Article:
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Pokies Still No. 1 Problem for Gamblers

12 January 2005

Pokies Still No. 1 Problem for Gamblers

The Gambling Helpline says gaming machines ('pokies') remain the single biggest issue for problem gamblers, with more than 90% of its callers last year reporting gaming machines in pubs, clubs and casinos as their primary mode of gambling. This compares to casino tables at 3.7% and track betting at 4.1%.

Released today, the Gambling Helpline's 2004 year-end statistics show an increase of 1.6% in total calls to 20,869. There was strong growth in the number of repeat callers, up 13% on 2003, while the total number of new callers was down nearly 9% on the previous year. However, 2002 and 2003 were exceptional years with a major increase in callers, co-inciding with extensive media coverage of problem gambling and the Gambling Act. Once the Ministry of Health's proposed public education and media campaigns get underway, it is expected that there will again be large increases in people seeking help.

For the first time since record collections began in 1999, NZ Europeans/Pakehas represented less than 60% of callers, with Maori, Pacific Island, Asian and other ethnic groups all increasing.

The proportion of female gamblers (to males) also decreased, dropping slightly below 50% of total gambler calls for the first time in four years. However females still made up a large proportion of 'significant others' (concerned spouses, partners, family members or friends) calling the Gambling Helpline, at 73%.

Gambling Helpline Chief Executive Gary Clifford says the real success story for 2004 has been the integrated care programme, a joint initiative between the Helpline and face to face counselling agencies. This programme is being watched with interest and envy by overseas problem gambling agencies and governments.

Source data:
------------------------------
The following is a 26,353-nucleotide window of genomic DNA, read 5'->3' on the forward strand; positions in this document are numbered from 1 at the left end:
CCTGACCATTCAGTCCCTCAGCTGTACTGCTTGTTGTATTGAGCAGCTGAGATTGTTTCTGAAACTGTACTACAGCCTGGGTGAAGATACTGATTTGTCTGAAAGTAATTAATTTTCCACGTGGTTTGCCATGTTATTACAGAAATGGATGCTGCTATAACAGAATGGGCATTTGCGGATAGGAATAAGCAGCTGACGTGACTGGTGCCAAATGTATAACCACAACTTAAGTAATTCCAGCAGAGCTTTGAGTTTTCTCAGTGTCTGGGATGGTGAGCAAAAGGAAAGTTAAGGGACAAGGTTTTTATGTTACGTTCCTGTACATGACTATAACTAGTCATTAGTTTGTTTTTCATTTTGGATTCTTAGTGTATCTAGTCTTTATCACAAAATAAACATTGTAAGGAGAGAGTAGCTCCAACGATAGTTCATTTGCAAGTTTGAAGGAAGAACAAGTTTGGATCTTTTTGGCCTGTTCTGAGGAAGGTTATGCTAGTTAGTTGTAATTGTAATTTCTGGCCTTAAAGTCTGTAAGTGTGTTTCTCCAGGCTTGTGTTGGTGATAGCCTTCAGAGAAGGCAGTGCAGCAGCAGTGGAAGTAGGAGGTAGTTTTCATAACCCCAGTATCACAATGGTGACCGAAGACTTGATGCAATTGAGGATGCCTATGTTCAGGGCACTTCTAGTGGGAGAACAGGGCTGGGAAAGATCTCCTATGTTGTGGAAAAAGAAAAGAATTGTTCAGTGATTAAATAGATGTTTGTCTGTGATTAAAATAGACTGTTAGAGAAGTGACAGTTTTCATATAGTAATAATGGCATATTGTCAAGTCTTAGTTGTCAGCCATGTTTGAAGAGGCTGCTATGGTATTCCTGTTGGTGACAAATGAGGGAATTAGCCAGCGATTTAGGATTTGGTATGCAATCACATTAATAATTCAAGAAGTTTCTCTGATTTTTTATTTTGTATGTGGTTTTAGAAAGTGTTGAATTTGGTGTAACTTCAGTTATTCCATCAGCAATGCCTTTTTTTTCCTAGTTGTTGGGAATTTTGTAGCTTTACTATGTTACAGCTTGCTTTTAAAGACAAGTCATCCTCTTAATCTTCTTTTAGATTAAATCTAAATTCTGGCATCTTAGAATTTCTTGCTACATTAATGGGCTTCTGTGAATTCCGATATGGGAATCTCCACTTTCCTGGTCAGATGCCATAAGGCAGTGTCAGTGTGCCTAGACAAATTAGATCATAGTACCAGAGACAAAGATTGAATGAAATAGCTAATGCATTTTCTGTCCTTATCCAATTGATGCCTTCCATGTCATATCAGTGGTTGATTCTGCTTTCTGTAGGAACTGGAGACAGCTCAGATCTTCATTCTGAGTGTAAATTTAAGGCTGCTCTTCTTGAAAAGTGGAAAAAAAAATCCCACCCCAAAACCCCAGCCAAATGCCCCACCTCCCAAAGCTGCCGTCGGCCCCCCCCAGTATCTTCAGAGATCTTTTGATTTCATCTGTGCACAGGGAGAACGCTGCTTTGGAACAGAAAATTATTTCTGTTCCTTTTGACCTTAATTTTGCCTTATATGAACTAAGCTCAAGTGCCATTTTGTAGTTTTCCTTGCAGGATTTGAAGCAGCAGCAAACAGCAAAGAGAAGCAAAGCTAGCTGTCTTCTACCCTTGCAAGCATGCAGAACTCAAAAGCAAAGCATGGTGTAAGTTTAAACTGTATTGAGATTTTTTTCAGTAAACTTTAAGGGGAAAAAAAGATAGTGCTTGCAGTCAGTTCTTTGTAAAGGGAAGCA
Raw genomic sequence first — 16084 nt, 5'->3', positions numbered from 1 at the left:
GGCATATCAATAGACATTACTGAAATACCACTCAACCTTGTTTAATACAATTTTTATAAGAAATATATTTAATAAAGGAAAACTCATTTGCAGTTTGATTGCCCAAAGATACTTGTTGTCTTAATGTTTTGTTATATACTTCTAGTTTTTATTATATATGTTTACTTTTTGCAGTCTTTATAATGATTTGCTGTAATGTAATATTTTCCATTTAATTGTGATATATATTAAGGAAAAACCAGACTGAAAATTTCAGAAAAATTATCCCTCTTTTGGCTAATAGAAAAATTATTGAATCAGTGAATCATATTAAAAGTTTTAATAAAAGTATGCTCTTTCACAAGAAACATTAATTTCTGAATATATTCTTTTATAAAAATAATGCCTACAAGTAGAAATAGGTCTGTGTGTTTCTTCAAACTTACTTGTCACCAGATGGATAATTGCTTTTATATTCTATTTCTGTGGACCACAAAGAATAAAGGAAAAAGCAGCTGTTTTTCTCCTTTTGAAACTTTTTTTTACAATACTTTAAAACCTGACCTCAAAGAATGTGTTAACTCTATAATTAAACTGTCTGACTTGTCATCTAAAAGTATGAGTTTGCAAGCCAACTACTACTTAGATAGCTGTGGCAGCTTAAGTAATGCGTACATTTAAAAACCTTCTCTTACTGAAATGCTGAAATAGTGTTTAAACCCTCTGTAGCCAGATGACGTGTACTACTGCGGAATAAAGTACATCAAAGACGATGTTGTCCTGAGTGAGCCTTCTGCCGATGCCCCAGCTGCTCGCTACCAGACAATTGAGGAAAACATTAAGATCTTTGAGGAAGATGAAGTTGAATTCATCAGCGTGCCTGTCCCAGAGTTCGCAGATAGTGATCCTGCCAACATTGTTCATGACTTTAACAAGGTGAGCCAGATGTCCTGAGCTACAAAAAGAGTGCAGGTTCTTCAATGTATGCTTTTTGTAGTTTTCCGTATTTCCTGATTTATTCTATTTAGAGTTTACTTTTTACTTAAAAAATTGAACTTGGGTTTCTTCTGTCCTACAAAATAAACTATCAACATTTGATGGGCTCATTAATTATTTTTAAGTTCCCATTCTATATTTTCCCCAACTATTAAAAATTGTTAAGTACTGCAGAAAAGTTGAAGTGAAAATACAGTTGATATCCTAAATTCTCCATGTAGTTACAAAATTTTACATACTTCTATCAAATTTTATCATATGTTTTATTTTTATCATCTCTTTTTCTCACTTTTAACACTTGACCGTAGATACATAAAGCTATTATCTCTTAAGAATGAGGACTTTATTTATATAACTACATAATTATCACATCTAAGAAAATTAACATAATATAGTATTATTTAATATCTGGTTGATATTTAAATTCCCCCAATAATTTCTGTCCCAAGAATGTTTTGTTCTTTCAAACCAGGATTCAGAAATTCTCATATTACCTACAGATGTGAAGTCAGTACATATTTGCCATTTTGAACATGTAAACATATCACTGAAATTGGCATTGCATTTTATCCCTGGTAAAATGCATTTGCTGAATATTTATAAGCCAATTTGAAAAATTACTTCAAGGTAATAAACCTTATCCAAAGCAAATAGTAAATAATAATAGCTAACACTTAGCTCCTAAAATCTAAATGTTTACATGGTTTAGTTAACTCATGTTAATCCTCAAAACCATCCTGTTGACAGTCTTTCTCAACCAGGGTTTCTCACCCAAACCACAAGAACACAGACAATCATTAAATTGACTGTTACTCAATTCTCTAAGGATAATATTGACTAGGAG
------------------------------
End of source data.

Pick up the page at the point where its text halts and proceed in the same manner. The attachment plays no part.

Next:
More than 3,400 people opted to participate in the integrated care programme, where the Gambling Helpline gives them ongoing support. This programme is provided to people with a gambling problem, people who have overcome their gambling problem and people affected by someone else's gambling. Participants agree to follow-up calls at one, three, six, 12 and 18 months, as well as receiving face-to-face gambling counselling from other agencies.

"Over 400 clients have completed the 18 months, providing us with information on their safety and wellness progress at each point," says Mr Clifford.

Some of the positive comments from these 400 clients include the changes which have taken place since they first sought help, citing improved family and work relationships, more financial security, increased interest in sports and other activities which have replaced the gambling.

"Many have been surprised to receive our calls given the time that has passed since their initial contact with gambling services. They have expressed gratitude and astonishment that "someone cares after all this time."

"Internationally, this is one of the few 'outcomes' programmes tracking the progress of clients with gambling problems who have sought help. It represents a unique partnership between the client, the Gambling Helpline and face-to-face gambling counselling agencies."

Visits to the Gambling Helpline website increased 50% in 2004, with repeat visits also increasing. The website includes self-help resources and a 'chat room' talking point with over 3,000 postings.

Mr Clifford says the Helpline has plans to develop its online resources to meet the increased demand from gamblers and concerned others.

"In 2005 we'll be developing the self-help and peer-support parts of our website, including a more sophisticated and interactive online self-assessment tool," says Mr Clifford.

"Given the choice and the 'hidden' nature of this problem, we believe many people would opt to complete an easy to use, plain language initial online self-assessment on their gambling as the first step in identifying and addressing the problem."

ENDS

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